Monaco GP: The jewel in the F1 crown
- All eyes on Sunday’s race will be on a track where horsepower is not the king, the driver is.
Monaco is synonymous with casinos, luxury yachts and being a tax haven. The second smallest country in the world - with an area of less than 2.1 square kilometres - after Vatican City, it is home to some of the world’s richest, most powerful and influential individuals.
Even though there are less than 40,000 residents, Monaco is one of the most densely populated countries in the world.
However, during one weekend of the year, the population of the principality triples - at times quadruples - with people pouring in to attend the most sought-after event of the year - the Formula 1 Monaco Grand Prix.
Along with Indy500 and 24 Hours of Le Mans, the Monaco GP comprises what is called the ‘triple crown of motorsport’. Graham Hill, also known as Mr Monaco, is the only driver to have won all three. The race returns to the calendar after its cancellation last year - for the first time since 1954 - due to the Covid-19 pandemic.
Stickler for tradition
Organised by the Automobile Club de Monaco, the race maintains its distinct character with track specifications remaining largely unchanged since William Grover-Williams won in his Bugatti in the first-ever Monaco GP in 1929. That was 21 years before the first Formula 1 world championship.
The event is also renowned for sticking to tradition. It is the only race where the two traditional Friday practice sessions are advanced to Thursday as Fridays generally have drivers walking the ramp, top F1 personnel mingling with sponsors’ representatives and the Who’s Who from the world of glamour. Traditionally, the race is held around the Ascension Day weekend with Friday, as a day of rest, being a holiday.
‘Riding bicycle in your living room’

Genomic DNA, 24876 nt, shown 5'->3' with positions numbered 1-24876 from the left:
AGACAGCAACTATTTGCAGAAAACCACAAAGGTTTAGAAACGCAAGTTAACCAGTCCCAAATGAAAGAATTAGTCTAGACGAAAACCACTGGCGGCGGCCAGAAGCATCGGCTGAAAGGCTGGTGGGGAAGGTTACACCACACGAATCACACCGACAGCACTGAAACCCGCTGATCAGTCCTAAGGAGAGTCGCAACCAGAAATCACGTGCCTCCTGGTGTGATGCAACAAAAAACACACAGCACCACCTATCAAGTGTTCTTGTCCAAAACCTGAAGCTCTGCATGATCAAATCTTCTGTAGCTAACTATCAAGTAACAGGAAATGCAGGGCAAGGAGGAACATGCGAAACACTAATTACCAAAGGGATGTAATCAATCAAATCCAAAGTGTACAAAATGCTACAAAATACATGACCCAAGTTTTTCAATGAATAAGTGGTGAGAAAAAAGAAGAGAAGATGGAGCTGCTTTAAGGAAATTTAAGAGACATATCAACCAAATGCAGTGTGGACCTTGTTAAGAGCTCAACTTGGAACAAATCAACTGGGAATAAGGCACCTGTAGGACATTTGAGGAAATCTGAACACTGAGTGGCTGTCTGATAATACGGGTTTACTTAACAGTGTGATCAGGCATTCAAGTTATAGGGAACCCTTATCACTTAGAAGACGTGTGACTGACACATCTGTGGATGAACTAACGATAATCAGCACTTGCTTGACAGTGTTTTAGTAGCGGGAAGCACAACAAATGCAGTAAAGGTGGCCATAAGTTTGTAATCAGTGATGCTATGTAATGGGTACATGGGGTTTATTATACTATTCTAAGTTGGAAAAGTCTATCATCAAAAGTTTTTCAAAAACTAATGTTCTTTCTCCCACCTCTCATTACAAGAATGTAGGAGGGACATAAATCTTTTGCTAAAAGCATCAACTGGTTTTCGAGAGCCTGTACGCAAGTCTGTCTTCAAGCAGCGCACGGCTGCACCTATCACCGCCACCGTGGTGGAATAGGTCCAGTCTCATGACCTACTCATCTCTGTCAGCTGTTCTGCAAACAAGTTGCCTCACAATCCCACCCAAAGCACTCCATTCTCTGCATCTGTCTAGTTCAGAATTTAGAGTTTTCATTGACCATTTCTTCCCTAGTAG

It takes about six weeks (and three weeks to be dismantled) to build the unique 3.34km tight and twisty, up and down Circuit de Monaco, cramped into the wards of Monte Carlo, La Condamine and the famed harbour with its million dollar yachts. Three-time world champion Nelson Piquet once described the track as “riding a bicycle around your living room”.
Using the principality’s arterial roads, it is the only track that does not adhere to the international automobile federation’s (FIA) mandated 305km minimum race distance.
Despite being the shortest circuit, Monaco is unique as it has from the slowest corner in F1 - Fairmont hairpin taken at less than 50kmph - to one of the quickest - the tunnel (under a hotel) at close to 300kmph. The tunnel is difficult to negotiate because drivers have to adjust their vision with the switch from light to dark and back to light again in seconds.
With elevation changes, narrow chicanes, merciless barriers, lack of run-off areas with overtaking virtually considered impossible, drivers face the most unique and demanding challenges at this circuit, winding around the cliffs and the promenade of Monaco.
With barely any straights and more than 4,000 gear shifts during a race, drivers can’t relax as one small mistake and the unforgiving barriers will crush the chassis of the car.
That makes it one of the most perilous races in the world but one enjoyed by celebrities from bars, luxurious hotels, apartment balconies and million dollar yachts in the French Riviera sunshine. Kimi Raikkonen, the 2007 world champion and 2005 Monaco GP winner, saw the rest of the race from a yacht in the harbour after a mechanical issue took his McLaren out of the race in 2006.
It is because of these reasons that winning in the streets of Monte Carlo is considered more than a regular victory. “A win here is worth two anywhere else,” Piquet had once said, his quote embellished by 1996 world champion Damon Hill’s statement: “Monaco is the track that separates the men from the boys.”
Monaco is possibly also the ultimate test of driver’s skills because horsepower is not king here. With short straights and more corners, dependence on the vehicle’s acceleration and top seed reduces significantly and increases the importance of the person at the wheel. Perhaps that is why the late Ayrton Senna, a three-time world champion and regarded by many as the greatest-ever driver, was known as the King of Monaco, winning a record six times. Hill and Michael Schumacher won five each.
Can Lewis Hamilton win his fourth race, and 99th overall, in the principality or will Max Verstappen stop the Briton on Sunday? The Ferraris too are also looking pacey topping the timesheets in practice on Thursday. Can Charles Leclerc become the second Monegasque to win his home race since Louis Chiron in 1931 and win the jewel of the crown of F1?
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